Bad feedback is good, it helps you to understand why you are not selling and what you need to change to improve.
Instead, no feedback is very very bad. No feedback means that you have no clue why people don’t like your product/service. Even more, no feedback means that people don’t even care enough about your product to waste five minutes complaining about it. No feedback means that your product does not provoke any kind of controversy. And to me this is bad, very very bad.
As we say in Spanish (and possibly in many other languages but I couldn’t find the origin of the sentence nor the corresponding version in English): “es mejor que hablen de ti, aunque sea mal” which, approximately, means that it’s better people talk about you even if it is just to criticize you.
UPDATE: Two similar English sayings suggested by you:
Oscar Wilde: “The only thing worse than being talked about is not being talked about
Dave McClure: “people can love you, or people can hate you, just don’t be irrelevant”
Thanks to @jgfanjul for this English version of the Spanish sentence mentioned at the end of the post -> Oscar Wilde: “The only thing worse than being talked about is not being talked about.”
This is a good question and one that I’ve often ponder to what is the correct answer.
Why with such a good idea do people not use it? Personally I think it is down to knowledge, understanding and awareness. You can have the best product in the world, but if no-one knows about it then who is going to use it? Do people really understand what the value of your product is? Are you targeting the right people?
I’ve been through your site and personally I have no use for it because I do not program in those domains (no offence meant), but I do think it is a great idea that has the potential to considerably reduce project effort.
Personally, the general feeling that I get from the site is that its too heavily focused on the blog side, it is not apparent straight way you are offering a killer service. I need to look for what you are offering (which is to the left). I think that it needs to be slap bang in your face and to tone down the blog focus (but this in its own right is a means to generate interest as well).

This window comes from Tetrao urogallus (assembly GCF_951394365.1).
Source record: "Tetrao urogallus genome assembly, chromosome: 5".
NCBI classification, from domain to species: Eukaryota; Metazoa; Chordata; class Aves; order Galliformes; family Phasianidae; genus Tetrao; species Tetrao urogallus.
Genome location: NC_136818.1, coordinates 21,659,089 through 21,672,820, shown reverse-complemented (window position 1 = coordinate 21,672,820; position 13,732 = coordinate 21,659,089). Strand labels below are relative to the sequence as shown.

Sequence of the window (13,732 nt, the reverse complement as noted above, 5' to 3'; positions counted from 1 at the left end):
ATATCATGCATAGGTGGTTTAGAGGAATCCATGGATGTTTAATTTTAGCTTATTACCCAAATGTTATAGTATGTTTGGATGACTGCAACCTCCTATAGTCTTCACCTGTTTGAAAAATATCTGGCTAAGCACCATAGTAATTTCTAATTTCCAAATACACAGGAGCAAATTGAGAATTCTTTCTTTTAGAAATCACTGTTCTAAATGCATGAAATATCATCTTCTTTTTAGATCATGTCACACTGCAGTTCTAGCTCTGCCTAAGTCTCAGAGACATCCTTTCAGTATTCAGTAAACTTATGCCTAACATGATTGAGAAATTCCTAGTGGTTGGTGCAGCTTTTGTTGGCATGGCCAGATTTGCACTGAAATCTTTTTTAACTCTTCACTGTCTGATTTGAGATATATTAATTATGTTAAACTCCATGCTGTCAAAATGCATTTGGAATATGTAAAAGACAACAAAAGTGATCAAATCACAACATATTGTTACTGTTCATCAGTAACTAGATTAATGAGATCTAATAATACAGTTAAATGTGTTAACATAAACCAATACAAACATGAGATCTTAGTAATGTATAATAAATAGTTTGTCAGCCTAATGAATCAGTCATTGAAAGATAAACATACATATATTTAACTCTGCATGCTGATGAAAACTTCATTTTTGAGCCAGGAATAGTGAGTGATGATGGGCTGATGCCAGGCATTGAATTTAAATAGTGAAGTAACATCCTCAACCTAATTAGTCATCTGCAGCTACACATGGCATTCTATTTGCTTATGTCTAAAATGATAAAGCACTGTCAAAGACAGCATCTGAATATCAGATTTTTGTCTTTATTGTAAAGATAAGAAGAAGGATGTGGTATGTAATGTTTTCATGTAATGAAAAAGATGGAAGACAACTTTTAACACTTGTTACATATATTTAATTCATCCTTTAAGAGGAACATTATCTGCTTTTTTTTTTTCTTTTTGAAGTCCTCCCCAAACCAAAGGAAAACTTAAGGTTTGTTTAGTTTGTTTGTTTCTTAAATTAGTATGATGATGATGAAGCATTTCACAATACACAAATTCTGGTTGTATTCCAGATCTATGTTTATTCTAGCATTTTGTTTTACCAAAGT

Have you done any analysis on how many hits you get and how many of those translate into sales?? or if they view your services page??
Some food for thought.
I could not agree more with Mark that this is a good question. I would even say this is “the million dollar question”.
In addition to what he has pointed out, the reason why you do not get as much feedback as you would like is that your products/services have not reached a sufficient level of visibility yet.
Nevertheless, if you already have customers, how about posing this question to your current customer base?
I bet you can get valuable feedback from them.
You could conduct a small survey and ask direct questions to the people currently using your products/services, or even let them have a say on ways they would like you to improve/enhance what your company currently provides for them.
If you have a large number of customers, then you will get a more representative set of answers. If, on the other hand, you still have a small customer base then you can concentrate better on each of them.
BTW I like your modeling languages website. Congrats on such a nice initiative!
To ellaborate on Mark’s suggestions, instead of downplaying the contents of modeling-languages.com in favor of promoting your company, why not keep the portal as it is and devote a separate site just to publicize your company?.
Whether to keep the services in the same site or move them to a completely different site has been the million dollar question for me!
I’m sure I’ll end up doing it, because deep inside I know it’s the right thing to do, but it’s not something I’m really excited about (another site to administer, another template to choose, need to synchronize the user bases on both sites,…)
Another opinion , from Joel Gascoigne
I’ve always taken the “hate mail” I get to my blogs to be an indication that I’m doing SOMETHING right!
Fan mail is fantastic, but the chirping of crickets is just soul destroying.
When it’s come to feedback on products, negative criticism (constructive or not) has helped us polish and refine what we’re offering.
If you’re not getting feedback at all, as far as I’m concerned, you’re better off asking for it and hearing the hard truth.
Good article and very relevant to my current situation. I find it is a fine line one treads when trying to get feedback for something. If you push too hard you feel like you are verging on spammer territory, if you don’t push hard enough you don’t get any results.